Sunday afternoon at Temple Beth Shalom was just like stopping by a Jewish friend’s house at dinner time - on a really large scale.
More than 2,500 people were greeted with open arms, entertained with classic Yiddish humor and music and fed until they could eat no more.
“This is what we Jews do. We invite others into our home and give them a meal,” said Dennis Twigg, chairman of the dinner. “There is wonderful ‘haimish’ here, which means it is a warm, nice feeling just to be here.”
It took virtually every member of the temple to put on the affair, which has grown into a community event. Temple members sold tickets, ushered the guests, waited on tables, washed dishes and provided non-stop entertainment for the eight-hour affair.
But the nerve center of the 55-year-old tradition was the kitchen. There, Yiddish wisecracks were flying in fine form as cooks and their assistants prepared the kosher meal.
Head chef and chief kvetch (complainer) Al Berman unified two shifts of 18 workers each into a production line that would rival any fast-food chain.
He began each four-hour shift with a brief lecture. His troops were to be polite, his kitchen kept clean.
“No noshing (snacking),” warned a sign on the wall.
In defiance and out of complete starvation, several teenage servers repeatedly begged for knishes or kuchen to snack on during their shift.
“No, remember our guests,” Berman chided the teens.
Weighing heavy on his mind was last year’s record turnout. At the end of the day, less than 8 pounds of beef were left, out of 1,200 pounds.
More than 300 people sat down to the kosher meal every hour Sunday. Parking spread more than 15 blocks into the surrounding neighborhood. The line of ticketholders snaked out the front door.
Back in the kitchen, workers couldn’t see through the steam to the crowd outside - and it was just as well. They were working as fast as possible, putting out a meal every 12 seconds.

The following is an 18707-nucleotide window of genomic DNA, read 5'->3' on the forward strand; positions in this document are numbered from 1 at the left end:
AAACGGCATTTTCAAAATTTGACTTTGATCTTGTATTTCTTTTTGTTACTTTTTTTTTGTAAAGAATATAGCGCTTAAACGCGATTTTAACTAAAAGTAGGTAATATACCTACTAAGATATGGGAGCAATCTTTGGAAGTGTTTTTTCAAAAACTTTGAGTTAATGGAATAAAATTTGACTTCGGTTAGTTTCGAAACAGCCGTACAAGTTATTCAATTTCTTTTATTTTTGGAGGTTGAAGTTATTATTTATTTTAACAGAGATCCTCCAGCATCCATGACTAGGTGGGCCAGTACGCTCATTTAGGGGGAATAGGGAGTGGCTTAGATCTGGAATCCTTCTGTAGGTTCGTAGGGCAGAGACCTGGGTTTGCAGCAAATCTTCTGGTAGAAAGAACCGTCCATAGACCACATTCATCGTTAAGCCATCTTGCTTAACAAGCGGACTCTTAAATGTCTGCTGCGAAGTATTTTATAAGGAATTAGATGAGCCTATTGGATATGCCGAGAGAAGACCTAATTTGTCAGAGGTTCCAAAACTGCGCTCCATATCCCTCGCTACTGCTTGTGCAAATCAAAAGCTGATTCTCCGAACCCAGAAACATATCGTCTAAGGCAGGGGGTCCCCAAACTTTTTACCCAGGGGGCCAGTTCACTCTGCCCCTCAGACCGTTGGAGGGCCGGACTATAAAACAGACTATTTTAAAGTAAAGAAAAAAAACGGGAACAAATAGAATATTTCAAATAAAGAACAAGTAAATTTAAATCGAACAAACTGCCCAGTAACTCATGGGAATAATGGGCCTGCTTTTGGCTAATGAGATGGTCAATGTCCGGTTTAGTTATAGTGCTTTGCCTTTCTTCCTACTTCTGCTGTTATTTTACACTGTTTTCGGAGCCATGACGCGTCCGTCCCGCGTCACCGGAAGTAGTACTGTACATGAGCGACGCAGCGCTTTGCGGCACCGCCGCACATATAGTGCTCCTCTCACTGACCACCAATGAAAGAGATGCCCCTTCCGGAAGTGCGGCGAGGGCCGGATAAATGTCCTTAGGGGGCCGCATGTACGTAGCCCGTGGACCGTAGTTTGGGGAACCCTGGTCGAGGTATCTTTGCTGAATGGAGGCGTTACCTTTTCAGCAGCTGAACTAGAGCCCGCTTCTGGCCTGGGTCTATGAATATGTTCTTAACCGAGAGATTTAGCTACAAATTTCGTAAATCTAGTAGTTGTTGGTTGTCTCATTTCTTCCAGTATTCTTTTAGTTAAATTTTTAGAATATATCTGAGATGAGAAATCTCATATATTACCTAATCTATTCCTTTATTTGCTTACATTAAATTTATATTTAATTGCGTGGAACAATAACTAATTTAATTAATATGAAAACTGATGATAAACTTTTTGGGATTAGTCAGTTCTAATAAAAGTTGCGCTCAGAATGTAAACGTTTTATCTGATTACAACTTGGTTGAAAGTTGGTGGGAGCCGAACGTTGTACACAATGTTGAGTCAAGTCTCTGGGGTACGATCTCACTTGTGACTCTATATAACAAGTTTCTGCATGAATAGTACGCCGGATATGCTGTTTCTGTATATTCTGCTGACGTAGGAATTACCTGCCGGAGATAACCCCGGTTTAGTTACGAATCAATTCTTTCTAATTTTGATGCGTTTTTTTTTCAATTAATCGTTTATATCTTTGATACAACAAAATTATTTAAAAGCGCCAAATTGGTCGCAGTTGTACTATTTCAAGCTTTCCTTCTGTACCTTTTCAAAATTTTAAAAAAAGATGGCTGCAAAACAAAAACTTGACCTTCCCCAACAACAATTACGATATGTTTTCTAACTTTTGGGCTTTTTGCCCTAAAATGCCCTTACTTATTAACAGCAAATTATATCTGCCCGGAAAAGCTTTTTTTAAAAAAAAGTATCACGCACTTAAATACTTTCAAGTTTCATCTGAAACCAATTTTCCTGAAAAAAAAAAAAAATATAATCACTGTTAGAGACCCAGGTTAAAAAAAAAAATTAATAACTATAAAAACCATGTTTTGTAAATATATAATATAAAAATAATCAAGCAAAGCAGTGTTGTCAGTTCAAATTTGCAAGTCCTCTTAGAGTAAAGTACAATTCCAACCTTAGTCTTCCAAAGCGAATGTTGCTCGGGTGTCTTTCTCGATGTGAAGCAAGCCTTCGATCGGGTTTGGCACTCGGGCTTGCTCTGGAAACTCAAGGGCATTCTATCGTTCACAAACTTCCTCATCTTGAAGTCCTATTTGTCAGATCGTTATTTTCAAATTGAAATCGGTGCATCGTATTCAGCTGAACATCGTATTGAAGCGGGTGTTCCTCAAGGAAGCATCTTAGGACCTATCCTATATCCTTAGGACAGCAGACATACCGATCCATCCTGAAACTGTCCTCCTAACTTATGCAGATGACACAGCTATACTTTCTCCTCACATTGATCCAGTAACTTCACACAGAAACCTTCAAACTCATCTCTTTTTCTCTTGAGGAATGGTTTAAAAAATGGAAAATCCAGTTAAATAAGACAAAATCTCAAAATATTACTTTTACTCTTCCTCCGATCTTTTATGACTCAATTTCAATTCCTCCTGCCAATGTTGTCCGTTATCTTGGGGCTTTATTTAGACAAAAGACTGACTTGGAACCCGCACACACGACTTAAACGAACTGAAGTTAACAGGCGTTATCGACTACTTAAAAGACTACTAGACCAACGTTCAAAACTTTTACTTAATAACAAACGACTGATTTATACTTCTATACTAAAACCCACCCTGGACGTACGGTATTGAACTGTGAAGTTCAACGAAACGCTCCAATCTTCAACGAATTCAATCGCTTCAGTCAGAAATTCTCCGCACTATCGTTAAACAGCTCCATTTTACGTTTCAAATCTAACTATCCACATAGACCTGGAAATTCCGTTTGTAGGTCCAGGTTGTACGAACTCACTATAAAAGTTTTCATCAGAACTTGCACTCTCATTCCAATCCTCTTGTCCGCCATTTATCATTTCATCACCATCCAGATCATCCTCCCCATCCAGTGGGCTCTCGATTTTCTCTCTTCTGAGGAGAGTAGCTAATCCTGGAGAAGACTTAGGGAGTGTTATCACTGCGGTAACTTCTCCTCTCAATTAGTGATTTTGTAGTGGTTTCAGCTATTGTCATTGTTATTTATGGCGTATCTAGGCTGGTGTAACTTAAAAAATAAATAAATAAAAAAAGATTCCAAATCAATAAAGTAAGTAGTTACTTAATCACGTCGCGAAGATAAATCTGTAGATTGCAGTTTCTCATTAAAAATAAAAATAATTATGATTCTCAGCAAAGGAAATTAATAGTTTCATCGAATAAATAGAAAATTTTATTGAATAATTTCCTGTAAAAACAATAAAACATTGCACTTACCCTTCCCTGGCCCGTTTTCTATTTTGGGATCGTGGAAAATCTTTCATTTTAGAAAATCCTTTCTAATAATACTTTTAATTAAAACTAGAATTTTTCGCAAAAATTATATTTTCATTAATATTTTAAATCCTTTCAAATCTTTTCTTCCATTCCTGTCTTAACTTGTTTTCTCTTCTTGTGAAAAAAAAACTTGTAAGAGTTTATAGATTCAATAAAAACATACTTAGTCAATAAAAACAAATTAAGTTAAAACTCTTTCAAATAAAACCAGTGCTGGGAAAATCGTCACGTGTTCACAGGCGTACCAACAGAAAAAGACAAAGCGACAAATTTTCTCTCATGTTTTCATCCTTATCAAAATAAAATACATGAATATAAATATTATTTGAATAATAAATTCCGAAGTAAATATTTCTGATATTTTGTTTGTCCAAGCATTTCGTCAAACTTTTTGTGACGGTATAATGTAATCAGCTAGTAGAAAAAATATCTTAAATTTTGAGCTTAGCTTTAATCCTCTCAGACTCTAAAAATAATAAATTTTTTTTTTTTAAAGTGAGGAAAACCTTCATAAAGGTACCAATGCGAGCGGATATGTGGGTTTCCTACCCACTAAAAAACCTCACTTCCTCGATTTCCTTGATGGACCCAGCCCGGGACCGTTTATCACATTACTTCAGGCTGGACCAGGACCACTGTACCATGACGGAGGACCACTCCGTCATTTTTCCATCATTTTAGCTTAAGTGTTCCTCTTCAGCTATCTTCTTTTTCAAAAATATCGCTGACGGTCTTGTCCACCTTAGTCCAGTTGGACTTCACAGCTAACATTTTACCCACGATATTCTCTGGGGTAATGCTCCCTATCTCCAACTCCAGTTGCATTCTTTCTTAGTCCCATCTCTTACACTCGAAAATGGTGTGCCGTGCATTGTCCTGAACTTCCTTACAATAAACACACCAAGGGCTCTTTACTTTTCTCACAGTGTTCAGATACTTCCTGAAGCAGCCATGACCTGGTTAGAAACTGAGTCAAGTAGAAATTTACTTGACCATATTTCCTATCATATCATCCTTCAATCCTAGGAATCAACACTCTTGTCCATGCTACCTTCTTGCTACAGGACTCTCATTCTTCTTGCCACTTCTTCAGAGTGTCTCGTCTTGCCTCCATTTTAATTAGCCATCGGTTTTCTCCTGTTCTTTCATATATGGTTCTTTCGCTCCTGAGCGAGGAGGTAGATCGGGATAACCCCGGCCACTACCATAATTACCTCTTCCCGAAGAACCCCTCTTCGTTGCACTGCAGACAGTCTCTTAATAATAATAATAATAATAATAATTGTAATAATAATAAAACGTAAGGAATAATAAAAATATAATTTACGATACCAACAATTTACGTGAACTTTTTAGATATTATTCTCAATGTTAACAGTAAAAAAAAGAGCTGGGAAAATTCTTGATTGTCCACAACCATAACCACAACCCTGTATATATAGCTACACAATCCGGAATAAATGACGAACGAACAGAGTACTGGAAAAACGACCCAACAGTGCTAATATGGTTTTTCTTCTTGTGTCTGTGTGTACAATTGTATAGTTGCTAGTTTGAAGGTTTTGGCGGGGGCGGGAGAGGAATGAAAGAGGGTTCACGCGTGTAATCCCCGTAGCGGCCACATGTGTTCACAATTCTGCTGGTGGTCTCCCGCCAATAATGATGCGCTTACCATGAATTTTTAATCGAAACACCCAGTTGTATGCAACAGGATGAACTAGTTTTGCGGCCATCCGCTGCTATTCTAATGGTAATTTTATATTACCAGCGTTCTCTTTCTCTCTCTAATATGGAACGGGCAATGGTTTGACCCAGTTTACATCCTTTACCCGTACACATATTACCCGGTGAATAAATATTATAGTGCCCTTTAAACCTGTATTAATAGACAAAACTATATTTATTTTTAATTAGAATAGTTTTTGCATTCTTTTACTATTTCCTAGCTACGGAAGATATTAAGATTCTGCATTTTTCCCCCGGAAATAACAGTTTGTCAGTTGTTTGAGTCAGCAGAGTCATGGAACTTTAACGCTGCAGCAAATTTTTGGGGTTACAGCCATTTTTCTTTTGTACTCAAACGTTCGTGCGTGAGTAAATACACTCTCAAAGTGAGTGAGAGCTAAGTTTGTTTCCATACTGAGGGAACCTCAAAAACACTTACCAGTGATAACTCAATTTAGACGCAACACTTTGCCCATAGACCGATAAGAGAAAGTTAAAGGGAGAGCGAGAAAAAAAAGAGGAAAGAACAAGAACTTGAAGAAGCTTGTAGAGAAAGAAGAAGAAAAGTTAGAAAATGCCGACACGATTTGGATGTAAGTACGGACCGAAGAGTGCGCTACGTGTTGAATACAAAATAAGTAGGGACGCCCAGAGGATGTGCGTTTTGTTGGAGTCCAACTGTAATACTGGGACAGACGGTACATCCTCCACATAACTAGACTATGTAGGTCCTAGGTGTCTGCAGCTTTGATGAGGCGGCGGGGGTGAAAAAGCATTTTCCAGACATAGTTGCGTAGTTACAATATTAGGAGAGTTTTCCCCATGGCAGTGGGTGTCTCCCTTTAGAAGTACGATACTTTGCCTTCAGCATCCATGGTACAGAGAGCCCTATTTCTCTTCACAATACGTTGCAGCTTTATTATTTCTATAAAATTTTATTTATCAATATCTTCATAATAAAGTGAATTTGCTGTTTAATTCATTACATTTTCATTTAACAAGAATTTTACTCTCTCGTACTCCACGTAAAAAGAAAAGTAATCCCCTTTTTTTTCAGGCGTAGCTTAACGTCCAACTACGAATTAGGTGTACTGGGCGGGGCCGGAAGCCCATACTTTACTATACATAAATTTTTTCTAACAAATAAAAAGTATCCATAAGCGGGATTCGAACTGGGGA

Knish master Joel Lassman put one pan bearing 36 of the breaded potato concoctions into the oven, while pulling out another. He’s done that for eight hours straight, three years in a row.
“I try and find the right job for the right personality,” Berman joked about Lassman’s repetitive chore.
“Make sure you spell his last name right,” another cook shouted back at Berman. “It’s spelled S-c-h-l-e-p.”
And on and on it went Sunday.
“This dinner kind of sets the standard” for Jewish hospitality, Lassman said.
“What schmaltz,” someone shouted at his sentimentality.
One of the few temple members native to Spokane, Lassman has seen the kosher dinner evolve from its humble origins.
Members of the old temple, at Fourth and Adams, started the event in 1940. When that building was torn down to make way for Interstate 90, the kitchen at the newer temple on East 29th was built specifically with the dinner in mind.
The recipes are as old as the dinner itself, said Ethel Grossman, the wizard behind the carrot tzimmes (350 pounds of carrots, 75 pounds of prunes).
“The recipes truly have been handed down from generation to generation,” Grossman said. “They get modified every year, with a lot of love.”
All joking aside, temple members said the dinner is one of the few occasions outsiders get a glimpse into Jewish life in Spokane.
“People don’t know who Jews are in this town,” Twigg said.
Although there have been temples in Spokane since 1900, few Jewish families are natives of the Inland Northwest. Many have moved here from larger cities and left behind larger Jewish communities.
Often, they miss that when they come to Spokane, said Twigg, who moved here three years ago.
“We can’t get kosher food here. We can’t really walk around town in our yarmulkes (head coverings),” he said. “But we’ve made our own community here. That’s why we open it up to everyone else.”
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